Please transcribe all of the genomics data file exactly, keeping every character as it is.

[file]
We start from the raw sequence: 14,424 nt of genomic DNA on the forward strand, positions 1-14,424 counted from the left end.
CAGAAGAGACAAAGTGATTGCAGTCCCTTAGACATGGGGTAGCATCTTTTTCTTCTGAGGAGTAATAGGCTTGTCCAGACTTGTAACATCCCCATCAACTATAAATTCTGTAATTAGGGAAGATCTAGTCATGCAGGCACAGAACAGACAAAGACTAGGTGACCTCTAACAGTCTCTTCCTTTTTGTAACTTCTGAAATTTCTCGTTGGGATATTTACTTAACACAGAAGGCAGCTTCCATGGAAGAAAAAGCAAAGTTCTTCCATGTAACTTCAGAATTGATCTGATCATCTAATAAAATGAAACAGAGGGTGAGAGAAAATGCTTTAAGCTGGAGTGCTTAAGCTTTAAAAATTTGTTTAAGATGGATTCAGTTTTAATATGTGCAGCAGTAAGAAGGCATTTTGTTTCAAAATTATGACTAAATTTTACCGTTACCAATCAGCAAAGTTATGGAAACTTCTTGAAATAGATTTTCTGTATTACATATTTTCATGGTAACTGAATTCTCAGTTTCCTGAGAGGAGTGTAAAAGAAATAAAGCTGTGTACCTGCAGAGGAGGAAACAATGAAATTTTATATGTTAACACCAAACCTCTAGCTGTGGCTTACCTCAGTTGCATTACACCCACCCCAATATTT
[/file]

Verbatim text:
We start from the raw sequence: 14,424 nt of genomic DNA on the forward strand, positions 1-14,424 counted from the left end.
CAGAAGAGACAAAGTGATTGCAGTCCCTTAGACATGGGGTAGCATCTTTTTCTTCTGAGGAGTAATAGGCTTGTCCAGACTTGTAACATCCCCATCAACTATAAATTCTGTAATTAGGGAAGATCTAGTCATGCAGGCACAGAACAGACAAAGACTAGGTGACCTCTAACAGTCTCTTCCTTTTTGTAACTTCTGAAATTTCTCGTTGGGATATTTACTTAACACAGAAGGCAGCTTCCATGGAAGAAAAAGCAAAGTTCTTCCATGTAACTTCAGAATTGATCTGATCATCTAATAAAATGAAACAGAGGGTGAGAGAAAATGCTTTAAGCTGGAGTGCTTAAGCTTTAAAAATTTGTTTAAGATGGATTCAGTTTTAATATGTGCAGCAGTAAGAAGGCATTTTGTTTCAAAATTATGACTAAATTTTACCGTTACCAATCAGCAAAGTTATGGAAACTTCTTGAAATAGATTTTCTGTATTACATATTTTCATGGTAACTGAATTCTCAGTTTCCTGAGAGGAGTGTAAAAGAAATAAAGCTGTGTACCTGCAGAGGAGGAAACAATGAAATTTTATATGTTAACACCAAACCTCTAGCTGTGGCTTACCTCAGTTGCATTACACCCACCCCAATATTT